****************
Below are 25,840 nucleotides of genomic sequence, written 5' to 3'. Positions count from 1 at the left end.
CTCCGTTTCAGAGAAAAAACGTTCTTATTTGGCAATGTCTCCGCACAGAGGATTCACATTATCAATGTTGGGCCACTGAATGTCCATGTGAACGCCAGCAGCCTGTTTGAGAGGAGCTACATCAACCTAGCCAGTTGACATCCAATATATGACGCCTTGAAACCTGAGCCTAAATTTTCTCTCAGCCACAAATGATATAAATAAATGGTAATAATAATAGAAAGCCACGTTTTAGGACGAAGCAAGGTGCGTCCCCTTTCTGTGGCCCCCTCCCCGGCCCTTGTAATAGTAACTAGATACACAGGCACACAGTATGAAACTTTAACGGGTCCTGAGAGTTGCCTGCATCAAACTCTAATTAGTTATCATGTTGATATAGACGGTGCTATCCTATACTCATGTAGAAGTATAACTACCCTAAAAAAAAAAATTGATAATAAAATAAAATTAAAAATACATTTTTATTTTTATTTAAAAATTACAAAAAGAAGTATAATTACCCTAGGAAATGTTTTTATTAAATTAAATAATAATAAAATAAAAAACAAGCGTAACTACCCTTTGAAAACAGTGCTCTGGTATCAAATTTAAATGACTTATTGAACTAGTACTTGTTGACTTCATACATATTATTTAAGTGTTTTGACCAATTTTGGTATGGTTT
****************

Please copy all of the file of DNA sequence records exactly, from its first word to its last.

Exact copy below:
Below are 25,840 nucleotides of genomic sequence, written 5' to 3'. Positions count from 1 at the left end.
CTCCGTTTCAGAGAAAAAACGTTCTTATTTGGCAATGTCTCCGCACAGAGGATTCACATTATCAATGTTGGGCCACTGAATGTCCATGTGAACGCCAGCAGCCTGTTTGAGAGGAGCTACATCAACCTAGCCAGTTGACATCCAATATATGACGCCTTGAAACCTGAGCCTAAATTTTCTCTCAGCCACAAATGATATAAATAAATGGTAATAATAATAGAAAGCCACGTTTTAGGACGAAGCAAGGTGCGTCCCCTTTCTGTGGCCCCCTCCCCGGCCCTTGTAATAGTAACTAGATACACAGGCACACAGTATGAAACTTTAACGGGTCCTGAGAGTTGCCTGCATCAAACTCTAATTAGTTATCATGTTGATATAGACGGTGCTATCCTATACTCATGTAGAAGTATAACTACCCTAAAAAAAAAAATTGATAATAAAATAAAATTAAAAATACATTTTTATTTTTATTTAAAAATTACAAAAAGAAGTATAATTACCCTAGGAAATGTTTTTATTAAATTAAATAATAATAAAATAAAAAACAAGCGTAACTACCCTTTGAAAACAGTGCTCTGGTATCAAATTTAAATGACTTATTGAACTAGTACTTGTTGACTTCATACATATTATTTAAGTGTTTTGACCAATTTTGGTATGGTTT